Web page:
Newtonian attraction

Newtonian attraction

[nü′tō·nē·ən ə′trak·shən]
(mechanics)
The mutual attraction of any two particles in the universe, as given by Newton's law of gravitation.
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Since the Newtonian attraction of a sphere on any point located inside of it is zero, we find that the sum of all the concentric spheres extending to an infinite distance will be zero.
They affect the measured gravity through the variable Newtonian attraction of water masses and through the loading effect as a result of the Earth deformation due to variable loading.
The heartbroken George replied: "Non--j'aurai--des--maitresses." Sighed the expiring queen: "Cela n'empeche pas.") Of the unknowns, I think my favorite was George Cheyne, a medical reformer who tried to apply principles of Newtonian attraction to medicine, in a weird construction known as "iatro-mathematics" Cheyne struggled heroically, but mostly unsuccessfully, with problems of diet and alcohol intake, eventually becoming so fat that "a servant had to follow him with a stool so that he could recuperate every few yards"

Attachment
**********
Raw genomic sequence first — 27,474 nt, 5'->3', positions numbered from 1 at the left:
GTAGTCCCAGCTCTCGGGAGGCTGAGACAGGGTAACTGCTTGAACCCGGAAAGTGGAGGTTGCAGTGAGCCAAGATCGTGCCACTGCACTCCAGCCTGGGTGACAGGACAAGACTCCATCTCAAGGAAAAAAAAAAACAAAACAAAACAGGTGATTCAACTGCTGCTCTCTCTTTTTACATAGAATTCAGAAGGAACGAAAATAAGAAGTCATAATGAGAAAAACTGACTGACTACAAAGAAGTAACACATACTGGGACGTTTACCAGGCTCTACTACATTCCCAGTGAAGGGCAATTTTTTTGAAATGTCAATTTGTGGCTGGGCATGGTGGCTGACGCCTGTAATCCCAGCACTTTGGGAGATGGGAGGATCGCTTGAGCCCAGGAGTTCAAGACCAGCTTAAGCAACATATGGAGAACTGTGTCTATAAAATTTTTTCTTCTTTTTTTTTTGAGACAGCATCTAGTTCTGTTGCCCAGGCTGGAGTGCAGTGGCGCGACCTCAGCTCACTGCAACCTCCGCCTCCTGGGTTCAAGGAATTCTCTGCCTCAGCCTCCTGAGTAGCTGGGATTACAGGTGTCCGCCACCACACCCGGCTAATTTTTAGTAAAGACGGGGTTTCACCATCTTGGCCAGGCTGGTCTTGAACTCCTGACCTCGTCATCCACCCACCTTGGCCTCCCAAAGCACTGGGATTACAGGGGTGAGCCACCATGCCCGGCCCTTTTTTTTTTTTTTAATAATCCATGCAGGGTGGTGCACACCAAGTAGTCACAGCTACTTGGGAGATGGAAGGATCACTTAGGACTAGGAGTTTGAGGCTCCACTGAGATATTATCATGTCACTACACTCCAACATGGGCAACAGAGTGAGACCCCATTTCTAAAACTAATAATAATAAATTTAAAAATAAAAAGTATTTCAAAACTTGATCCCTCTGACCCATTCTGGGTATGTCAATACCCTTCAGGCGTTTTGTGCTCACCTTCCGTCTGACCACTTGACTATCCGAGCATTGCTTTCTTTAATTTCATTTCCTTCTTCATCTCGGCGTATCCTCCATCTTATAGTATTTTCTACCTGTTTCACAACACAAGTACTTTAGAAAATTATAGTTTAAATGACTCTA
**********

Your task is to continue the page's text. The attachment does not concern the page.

It is possible that the Pioneer anomaly can be explained by the existence of non-Newtonian forces: this effect is registered near the boundary of the Solar System, because Newtonian attraction here decreases (with radial distance), and non-Newtonian attraction increases.
In the ideal case one would expect the maximum repulsion of the pendulum to occur when the angular momentum constraint is met and its magnitude to be comparable to the Newtonian attraction.
An additional gravitational test of QCM would be a laboratory experiment with a slowly rotating attractor mass producing a repulsive effect to counteract the Newtonian attraction at specific rotation frequencies for the given separation distance to the affected mass.